The first thing PITCH reminded me was how lucky I am to live near the Silicon Valley.
By Miki Johnson (Co-Founder, PassionSync)

I had been on the Women 2.0 mailing list only a few weeks when a message about the fast-approaching PITCH Conference hit my inbox. Sometimes the universe delivers just what you need, just when you need it.

Jackson had started a company before. He’d incorporated and “done a friends and family round” and “pitched to angels” and created the all-important “decks.” I’m a fast learner, but I knew I didn’t even know what I didn’t know yet about the whole Silicon Valley startup world. The Valley and I, we’d seen each other at a few parties, but we didn’t have each other’s number yet.

PITCH seemed like the perfect first date. I’d been hearing from friends (two women founders in particular) about the growing resources to encourage women founders, and I loved the idea of getting to know startup culture through the smaller, supportive world of women entrepreneurs.

Well, it certainly was supportive — but at nearly 900 attendees, I wouldn’t exactly call PITCH “small.” By the end of the day, I was talked out, sat out, and thought out, but mostly I felt inspired and much better informed about what Jackson and I were getting ourselves into.

The first thing PITCH reminded me was how lucky I am to live here. The two women I first sat down between were from Calgary and Vancouver … Canada. Me? I got a ride from a friend who was working the registration table.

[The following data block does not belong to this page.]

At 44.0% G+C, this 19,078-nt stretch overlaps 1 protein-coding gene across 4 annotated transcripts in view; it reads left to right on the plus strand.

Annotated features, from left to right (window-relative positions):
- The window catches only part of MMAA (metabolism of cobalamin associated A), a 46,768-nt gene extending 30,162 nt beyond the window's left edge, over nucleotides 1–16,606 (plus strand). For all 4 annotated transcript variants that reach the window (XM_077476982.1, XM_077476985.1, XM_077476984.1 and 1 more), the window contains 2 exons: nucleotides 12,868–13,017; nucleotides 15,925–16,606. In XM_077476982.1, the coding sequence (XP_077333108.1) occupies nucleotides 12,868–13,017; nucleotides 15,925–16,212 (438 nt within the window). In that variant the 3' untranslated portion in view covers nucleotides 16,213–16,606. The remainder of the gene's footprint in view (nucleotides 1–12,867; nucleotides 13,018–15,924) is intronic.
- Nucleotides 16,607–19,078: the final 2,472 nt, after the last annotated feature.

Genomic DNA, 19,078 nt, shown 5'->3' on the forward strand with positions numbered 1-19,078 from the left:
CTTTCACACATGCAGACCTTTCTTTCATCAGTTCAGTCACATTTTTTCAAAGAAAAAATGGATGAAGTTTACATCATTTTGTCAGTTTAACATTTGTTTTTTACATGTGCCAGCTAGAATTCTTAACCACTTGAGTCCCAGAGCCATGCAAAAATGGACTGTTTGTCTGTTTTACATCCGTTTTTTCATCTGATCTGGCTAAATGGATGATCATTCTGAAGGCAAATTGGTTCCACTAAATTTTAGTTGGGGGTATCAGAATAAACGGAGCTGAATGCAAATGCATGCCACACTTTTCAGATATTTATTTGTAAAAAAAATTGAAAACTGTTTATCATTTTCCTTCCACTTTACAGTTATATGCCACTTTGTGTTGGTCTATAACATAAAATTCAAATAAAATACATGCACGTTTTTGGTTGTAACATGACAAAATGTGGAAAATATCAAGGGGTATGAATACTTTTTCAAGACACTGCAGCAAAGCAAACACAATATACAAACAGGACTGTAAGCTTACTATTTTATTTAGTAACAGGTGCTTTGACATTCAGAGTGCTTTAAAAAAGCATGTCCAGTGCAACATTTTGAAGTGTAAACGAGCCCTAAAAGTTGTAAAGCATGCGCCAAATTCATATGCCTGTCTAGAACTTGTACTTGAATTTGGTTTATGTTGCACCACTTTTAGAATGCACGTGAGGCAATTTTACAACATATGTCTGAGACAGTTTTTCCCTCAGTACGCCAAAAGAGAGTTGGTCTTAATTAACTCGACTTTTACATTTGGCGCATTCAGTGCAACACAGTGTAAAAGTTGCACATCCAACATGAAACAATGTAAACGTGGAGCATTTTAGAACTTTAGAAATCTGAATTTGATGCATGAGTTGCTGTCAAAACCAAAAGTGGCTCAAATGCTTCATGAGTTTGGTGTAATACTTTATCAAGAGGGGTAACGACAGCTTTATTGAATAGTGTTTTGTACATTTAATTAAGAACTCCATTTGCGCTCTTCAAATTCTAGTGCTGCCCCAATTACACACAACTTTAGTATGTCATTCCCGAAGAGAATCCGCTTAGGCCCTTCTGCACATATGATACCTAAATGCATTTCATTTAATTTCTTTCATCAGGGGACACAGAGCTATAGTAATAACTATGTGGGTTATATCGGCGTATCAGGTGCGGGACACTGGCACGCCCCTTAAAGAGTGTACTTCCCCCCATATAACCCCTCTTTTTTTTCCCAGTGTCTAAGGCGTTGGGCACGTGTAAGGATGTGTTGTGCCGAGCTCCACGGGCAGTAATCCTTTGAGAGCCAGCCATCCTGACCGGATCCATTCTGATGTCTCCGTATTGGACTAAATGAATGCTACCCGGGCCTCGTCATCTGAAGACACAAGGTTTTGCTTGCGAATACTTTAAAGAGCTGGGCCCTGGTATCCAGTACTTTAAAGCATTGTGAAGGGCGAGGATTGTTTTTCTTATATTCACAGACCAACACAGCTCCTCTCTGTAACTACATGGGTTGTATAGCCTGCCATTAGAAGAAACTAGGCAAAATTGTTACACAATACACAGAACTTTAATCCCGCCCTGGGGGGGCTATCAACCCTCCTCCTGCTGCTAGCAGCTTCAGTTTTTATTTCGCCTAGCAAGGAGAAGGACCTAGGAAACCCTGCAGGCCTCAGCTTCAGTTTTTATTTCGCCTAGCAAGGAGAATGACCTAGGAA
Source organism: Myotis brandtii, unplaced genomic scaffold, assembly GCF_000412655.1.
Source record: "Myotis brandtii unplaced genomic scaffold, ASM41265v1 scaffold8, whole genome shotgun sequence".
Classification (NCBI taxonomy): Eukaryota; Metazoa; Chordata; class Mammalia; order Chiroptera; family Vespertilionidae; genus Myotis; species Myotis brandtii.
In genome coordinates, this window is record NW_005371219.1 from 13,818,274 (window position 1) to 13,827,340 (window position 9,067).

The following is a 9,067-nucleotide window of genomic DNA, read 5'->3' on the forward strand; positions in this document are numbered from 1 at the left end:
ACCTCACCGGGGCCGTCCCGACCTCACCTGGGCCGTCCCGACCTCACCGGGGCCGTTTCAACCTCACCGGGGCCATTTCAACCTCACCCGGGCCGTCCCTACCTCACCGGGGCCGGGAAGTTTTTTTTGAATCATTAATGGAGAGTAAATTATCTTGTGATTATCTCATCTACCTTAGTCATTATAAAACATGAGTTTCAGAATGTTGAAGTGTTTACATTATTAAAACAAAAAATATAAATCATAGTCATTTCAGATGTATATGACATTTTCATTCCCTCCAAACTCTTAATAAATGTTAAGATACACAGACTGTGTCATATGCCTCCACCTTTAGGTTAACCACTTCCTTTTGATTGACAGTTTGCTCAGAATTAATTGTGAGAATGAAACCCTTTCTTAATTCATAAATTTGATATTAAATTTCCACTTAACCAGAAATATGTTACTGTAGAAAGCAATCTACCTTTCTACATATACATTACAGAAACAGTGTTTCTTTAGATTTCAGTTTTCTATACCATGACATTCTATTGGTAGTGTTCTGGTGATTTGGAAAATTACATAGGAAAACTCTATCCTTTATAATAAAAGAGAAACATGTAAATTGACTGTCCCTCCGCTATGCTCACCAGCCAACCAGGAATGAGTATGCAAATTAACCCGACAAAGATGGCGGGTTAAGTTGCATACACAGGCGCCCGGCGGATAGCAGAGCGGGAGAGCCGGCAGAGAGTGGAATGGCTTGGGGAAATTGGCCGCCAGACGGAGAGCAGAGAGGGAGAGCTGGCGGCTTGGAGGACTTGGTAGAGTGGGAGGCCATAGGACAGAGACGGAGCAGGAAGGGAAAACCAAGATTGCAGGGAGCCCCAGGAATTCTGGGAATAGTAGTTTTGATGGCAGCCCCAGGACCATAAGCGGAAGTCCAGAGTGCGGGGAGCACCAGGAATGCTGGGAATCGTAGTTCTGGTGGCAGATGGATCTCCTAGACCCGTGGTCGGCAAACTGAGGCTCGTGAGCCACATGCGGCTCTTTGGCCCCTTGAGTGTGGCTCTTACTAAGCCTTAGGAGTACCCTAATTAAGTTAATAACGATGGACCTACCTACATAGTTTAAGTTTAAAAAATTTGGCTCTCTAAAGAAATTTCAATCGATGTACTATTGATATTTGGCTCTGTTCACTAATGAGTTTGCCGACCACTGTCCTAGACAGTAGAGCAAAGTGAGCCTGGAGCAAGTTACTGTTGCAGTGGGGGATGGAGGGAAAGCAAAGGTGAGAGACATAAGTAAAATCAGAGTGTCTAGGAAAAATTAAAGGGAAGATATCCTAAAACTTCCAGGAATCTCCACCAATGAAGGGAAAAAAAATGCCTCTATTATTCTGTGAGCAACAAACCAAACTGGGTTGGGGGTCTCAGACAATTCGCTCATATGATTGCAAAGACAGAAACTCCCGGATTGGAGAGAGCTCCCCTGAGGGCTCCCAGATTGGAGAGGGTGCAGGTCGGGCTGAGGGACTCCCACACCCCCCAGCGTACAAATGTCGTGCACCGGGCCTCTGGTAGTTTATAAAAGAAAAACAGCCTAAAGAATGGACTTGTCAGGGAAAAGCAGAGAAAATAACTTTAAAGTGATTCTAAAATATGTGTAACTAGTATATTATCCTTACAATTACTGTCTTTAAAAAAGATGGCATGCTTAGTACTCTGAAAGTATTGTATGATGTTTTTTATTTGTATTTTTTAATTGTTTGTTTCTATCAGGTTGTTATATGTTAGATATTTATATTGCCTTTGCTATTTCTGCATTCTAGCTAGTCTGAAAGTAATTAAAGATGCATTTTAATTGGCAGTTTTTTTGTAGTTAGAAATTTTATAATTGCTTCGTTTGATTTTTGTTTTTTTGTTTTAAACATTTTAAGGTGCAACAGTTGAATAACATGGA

Then, chatting with those two women, I was reminded how much I know about startups, tech, and business, even if it feels like everyone around me knows much more. Just breathing the same air as all those Bay Area entrepreneurs seems to have rubbed off on me; I found myself explaining AngelList, for instance, which neither of them had heard of.

In talks by the amazing women on the founding teams of Facebook, Flickr, Zipcar, and, I heard these resonating notes:

  1. Start with a small team, keep expenses low, launch with the bare minimum, listen to users, iterate what works, be one with the flux.
  2. The right team (including investors) is EVERYTHING, and shared values matter more than an impressive resume.

I also got to hear ten startups pitch their ideas to the room and field questions from a panel of VCs and angels. That was very helpful for thinking about our pitch presentation, and expanding my vocabulary of catch phrases: traction, proof points, MVP, extended user engagement, density of content, behavior-based software.

The most important thing I took away from PITCH, however, was more of an ethos than a tip. It’s something like…

“We owe it to our fellow humans to develop tools that amplify our best, not worst, tendencies; we owe it to ourselves to start companies that make us happy, not just rich.”

I don’t know if this sentiment is stronger among women entrepreneurs or if it marks a shift in the startup culture as a whole, but either way it made my day. Jackson and I have both learned from experience that being a workaholic just isn’t worth it. One of the first things we agreed on was to create a company that would never compromise the health, sanity, or relationships of our employees — starting with ourselves.

We also vowed we’d never start a “tech” company. That lasted until dinner that night…

This post was originally posted at This Starts Now.

About the guest blogger: Miki Johnson is Co-Founder of PassionSync, a network that facilitates professional collaboration, using trust relationships to reinvent job search for the “gig economy.” PassionSync is currently private, but Miki blogs about starting up with her boyfriend and co-founder, Jackson, at This Starts Now. Miki is also a branding consultant and creative facilitator. Previously, she was the social media editor at liveBooks (a website provider for creative entrepreneurs) and a senior editor at American Photo Magazine.